• Lord Segal of Wytham (1902-1984), doctor, Labour MP, working peer and deputy speaker of the House of Lords, lived in Oxford as a child and adult, and was the son of resident minister Rev. M. H. Segal.

  • Rabbinical Figures who were residents, academics or students in Oxford, including student chaplains, include:

    • Rabbi Dr Harvey Belovski, a graduate of University College, Oxford, is senior rabbi of Golders Green synagogue.

    • Rabbi Shmuley Boteach, Chabad shaliach at Oxford (with which he later split), founder of the L'Chaim Society. He was referred to by The Washington Post as "the most famous rabbi in America".

    • Rabbi Daniel Braune-Friedman, and his wife, Hannah, were Jewish students' chaplains in Oxford from 2009 until 2013.

    • Chief Rabbi Sir Israel Brodie was a graduate of Balliel College, Oxford.

    • Rabbi Dr. Samuel Daiches, notable Jewish scholar and the first rabbi to become an English barrister, spent the war year in Oxford.

    • Haham Rabbi Moses Gaster lectured in Slavonic languages at Oxford University.

    • Rabbi Dr Solomon Goldman was a postgraduate student at Oxford University and rabbi of St John's Wood Synagogue.

    • Rabbi Sidney Benzion Leperer was appointed in 1969 by Chief Rabbi Dr Jakobovits as the first student chaplain in Oxford, but it is not clear whether he took up the appointment which was not to be made official until he met the students.

    • Rabbi Michael Rosenfeld-Schueler and Rebbetzen Tracey Rosenfeld-Schueler have served as the Oxford University Jewish Chaplaincy Couple from 2013 until present (September 2023).

    • Rev. Malcolm Weisman, minister to small communities, was a student and then chaplain at Oxford University.

    • Rabbi Saul Zneimer, former chief executive of the United Synagogue, is an Oxford graduate who was awarded two blues for football.


Non-Synagogal Jewish or Jewish-Oriented
Institutions & Organisations in Oxford

Institutions connected with Higher Study or Research

  • The Bodleian Library is one of the most important holders of Hebrew and Jewish manuscript and published material in Europe. The earliest Hebrew manuscript acquisition was in 1601. The library of Chief Rabbi of Prague. David ben Abraham Oppenheimer, was acquired in 1829. The library also holds extensive extracts from the Cairo Genizah.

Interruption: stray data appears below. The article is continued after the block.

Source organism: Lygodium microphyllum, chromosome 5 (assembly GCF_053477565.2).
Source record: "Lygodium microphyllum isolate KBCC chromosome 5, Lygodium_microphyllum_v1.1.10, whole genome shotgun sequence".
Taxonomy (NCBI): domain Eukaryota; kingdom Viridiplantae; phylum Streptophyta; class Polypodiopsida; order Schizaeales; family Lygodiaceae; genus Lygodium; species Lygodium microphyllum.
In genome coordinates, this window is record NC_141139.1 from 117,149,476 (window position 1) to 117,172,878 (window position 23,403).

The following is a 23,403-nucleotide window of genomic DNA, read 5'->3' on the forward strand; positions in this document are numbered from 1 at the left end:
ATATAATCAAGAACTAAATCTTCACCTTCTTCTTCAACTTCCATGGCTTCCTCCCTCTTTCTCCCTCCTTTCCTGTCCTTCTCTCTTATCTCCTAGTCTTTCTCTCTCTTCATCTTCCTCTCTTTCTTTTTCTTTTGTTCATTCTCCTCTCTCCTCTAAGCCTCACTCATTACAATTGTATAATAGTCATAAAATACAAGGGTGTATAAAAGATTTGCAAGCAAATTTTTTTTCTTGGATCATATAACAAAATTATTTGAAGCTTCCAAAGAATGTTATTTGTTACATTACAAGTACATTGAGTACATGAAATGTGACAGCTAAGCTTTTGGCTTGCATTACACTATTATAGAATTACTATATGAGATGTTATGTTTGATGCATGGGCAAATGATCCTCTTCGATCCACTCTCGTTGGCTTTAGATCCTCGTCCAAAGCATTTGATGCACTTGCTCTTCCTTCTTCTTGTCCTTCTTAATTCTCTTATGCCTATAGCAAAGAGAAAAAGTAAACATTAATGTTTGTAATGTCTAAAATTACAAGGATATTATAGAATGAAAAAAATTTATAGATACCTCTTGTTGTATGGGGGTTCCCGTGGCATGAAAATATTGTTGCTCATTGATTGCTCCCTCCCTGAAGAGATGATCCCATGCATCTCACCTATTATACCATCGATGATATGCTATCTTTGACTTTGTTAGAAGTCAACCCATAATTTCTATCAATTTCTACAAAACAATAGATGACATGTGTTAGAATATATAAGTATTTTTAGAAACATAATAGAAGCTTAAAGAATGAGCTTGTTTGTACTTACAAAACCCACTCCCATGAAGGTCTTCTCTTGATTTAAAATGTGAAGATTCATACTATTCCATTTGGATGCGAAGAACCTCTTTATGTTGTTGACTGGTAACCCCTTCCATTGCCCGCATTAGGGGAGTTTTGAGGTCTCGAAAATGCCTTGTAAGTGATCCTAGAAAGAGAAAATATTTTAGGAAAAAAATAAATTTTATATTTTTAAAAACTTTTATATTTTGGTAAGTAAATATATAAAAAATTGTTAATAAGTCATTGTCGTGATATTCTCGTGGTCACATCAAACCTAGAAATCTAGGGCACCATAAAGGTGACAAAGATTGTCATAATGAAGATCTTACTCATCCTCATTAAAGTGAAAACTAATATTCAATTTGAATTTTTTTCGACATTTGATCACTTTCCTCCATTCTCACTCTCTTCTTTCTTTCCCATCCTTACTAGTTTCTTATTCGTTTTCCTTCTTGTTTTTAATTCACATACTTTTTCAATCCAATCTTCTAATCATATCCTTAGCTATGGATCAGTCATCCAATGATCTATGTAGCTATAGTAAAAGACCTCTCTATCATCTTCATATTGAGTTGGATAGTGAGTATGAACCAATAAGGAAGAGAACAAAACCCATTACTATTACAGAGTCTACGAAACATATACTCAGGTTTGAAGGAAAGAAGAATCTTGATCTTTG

• The Oxford Centre for Hebrew and Jewish Studies was founded in 1972 by Dr David Patterson to help restore Jewish Studies in Europe in the aftermath of the Holocaust. It is currently based in the Clarendon Institute, Walton Street, Oxford, having relocated from Yarnton Manor in 2014.

Refugee Organisations in World War II

  • A hostel for 15 Jewish refugee boys was located at 1 Linton Road, North Oxford.(xxi) In August 1940, it was reported that "some 20 boys from Germany, previously accommodated at Barham House Training School, Ipswich, have now been transferred to Oxford Refugee Boys’ Hostel which has been empty for a time owing to the internment of all the inmates."(xxii)

  • In addition, Blackwell's (booksellers) and Webber's (department store) had hostels for refugee employees.

  • A refugee club met at a school hall on Leckford Road.

  • The Committee for Refugees had an office in a house on New Inn Hall Street.

  • The community had a social club which used the Forum in the High Street for its activities and the Jewish Community Centre at 95 Walton street at which volunteers ran a kosher canteen for servicemen and residents.(xxv)

  • Association of Jewish Refugees, founded by at least 1947 and existing until mid-1950s.(xxvi)

  • JUFRA club for German-Jewish Women, founded about 1939.(xxvii) Article by Harold Pollins.

  • Habonim in Oxford during World War II. Article by Harold Pollins.

Societies connected with the University

  • Oxford University Jewish Society, formed in 1933 on the merger of The Adler Society, founded 1904, and the Oxford Zionist Society, founded 1922 (although there had been an earlier Oxford University Zionist Society, founded in November 1906, which survived until at least 1910).(xxx) (View photograph of an Adler society dinner.)

  • Cholent Society, an exclusive male only students' black tie dining club which hosted speakers. It celebrated its silver jubilee in 1981.

  • L'Chaim Society, founded in 1989 by Rabbi Shmuley Boteach who came to Oxford as a Lubavitch shaliach in 1988, and developed the society into the second biggest student organisation ever at Oxford University by attracting mostly non-Jewish (approximately 5,000), as well as Jewish students. It attracted star speakers from politics, arts, and culture from around the world. In 1994, the society was converted from being a student society into becoming an independent organization and the relationship between L'Chaim Society and Chabad was terminated. It remained active until 2001.(xxxi)